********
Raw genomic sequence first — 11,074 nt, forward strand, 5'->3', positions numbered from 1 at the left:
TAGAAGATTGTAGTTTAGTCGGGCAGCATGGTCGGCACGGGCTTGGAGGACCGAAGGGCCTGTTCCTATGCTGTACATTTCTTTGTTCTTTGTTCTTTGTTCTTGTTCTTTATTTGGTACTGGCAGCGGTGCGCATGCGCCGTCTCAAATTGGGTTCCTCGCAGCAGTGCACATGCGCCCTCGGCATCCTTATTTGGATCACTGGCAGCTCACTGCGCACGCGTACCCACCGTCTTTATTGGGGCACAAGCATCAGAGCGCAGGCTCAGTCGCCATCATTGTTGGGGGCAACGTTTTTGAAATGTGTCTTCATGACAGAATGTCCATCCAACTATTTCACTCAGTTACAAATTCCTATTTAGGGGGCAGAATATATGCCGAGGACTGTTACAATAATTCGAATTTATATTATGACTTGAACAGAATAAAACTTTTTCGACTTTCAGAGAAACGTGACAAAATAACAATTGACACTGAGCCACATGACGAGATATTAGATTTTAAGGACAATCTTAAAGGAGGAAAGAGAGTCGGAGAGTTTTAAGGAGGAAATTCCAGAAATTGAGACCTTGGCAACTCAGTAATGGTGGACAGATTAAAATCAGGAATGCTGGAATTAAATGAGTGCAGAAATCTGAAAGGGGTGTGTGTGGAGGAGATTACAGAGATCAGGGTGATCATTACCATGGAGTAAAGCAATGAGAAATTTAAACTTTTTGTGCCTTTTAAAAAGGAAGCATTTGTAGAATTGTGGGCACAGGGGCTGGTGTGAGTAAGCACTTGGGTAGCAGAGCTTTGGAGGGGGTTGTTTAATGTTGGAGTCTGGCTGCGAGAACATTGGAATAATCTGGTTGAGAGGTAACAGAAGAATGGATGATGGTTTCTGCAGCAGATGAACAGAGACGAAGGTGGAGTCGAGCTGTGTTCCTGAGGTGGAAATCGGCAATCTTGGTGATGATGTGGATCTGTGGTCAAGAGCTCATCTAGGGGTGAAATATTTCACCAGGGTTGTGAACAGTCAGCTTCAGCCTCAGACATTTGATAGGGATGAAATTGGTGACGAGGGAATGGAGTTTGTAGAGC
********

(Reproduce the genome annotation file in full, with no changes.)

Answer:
Raw genomic sequence first — 11,074 nt, forward strand, 5'->3', positions numbered from 1 at the left:
TAGAAGATTGTAGTTTAGTCGGGCAGCATGGTCGGCACGGGCTTGGAGGACCGAAGGGCCTGTTCCTATGCTGTACATTTCTTTGTTCTTTGTTCTTTGTTCTTGTTCTTTATTTGGTACTGGCAGCGGTGCGCATGCGCCGTCTCAAATTGGGTTCCTCGCAGCAGTGCACATGCGCCCTCGGCATCCTTATTTGGATCACTGGCAGCTCACTGCGCACGCGTACCCACCGTCTTTATTGGGGCACAAGCATCAGAGCGCAGGCTCAGTCGCCATCATTGTTGGGGGCAACGTTTTTGAAATGTGTCTTCATGACAGAATGTCCATCCAACTATTTCACTCAGTTACAAATTCCTATTTAGGGGGCAGAATATATGCCGAGGACTGTTACAATAATTCGAATTTATATTATGACTTGAACAGAATAAAACTTTTTCGACTTTCAGAGAAACGTGACAAAATAACAATTGACACTGAGCCACATGACGAGATATTAGATTTTAAGGACAATCTTAAAGGAGGAAAGAGAGTCGGAGAGTTTTAAGGAGGAAATTCCAGAAATTGAGACCTTGGCAACTCAGTAATGGTGGACAGATTAAAATCAGGAATGCTGGAATTAAATGAGTGCAGAAATCTGAAAGGGGTGTGTGTGGAGGAGATTACAGAGATCAGGGTGATCATTACCATGGAGTAAAGCAATGAGAAATTTAAACTTTTTGTGCCTTTTAAAAAGGAAGCATTTGTAGAATTGTGGGCACAGGGGCTGGTGTGAGTAAGCACTTGGGTAGCAGAGCTTTGGAGGGGGTTGTTTAATGTTGGAGTCTGGCTGCGAGAACATTGGAATAATCTGGTTGAGAGGTAACAGAAGAATGGATGATGGTTTCTGCAGCAGATGAACAGAGACGAAGGTGGAGTCGAGCTGTGTTCCTGAGGTGGAAATCGGCAATCTTGGTGATGATGTGGATCTGTGGTCAAGAGCTCATCTAGGGGTGAAATATTTCACCAGGGTTGTGAACAGTCAGCTTCAGCCTCAGACATTTGATAGGGATGAAATTGGTGACGAGGGAATGGAGTTTGTAGAGC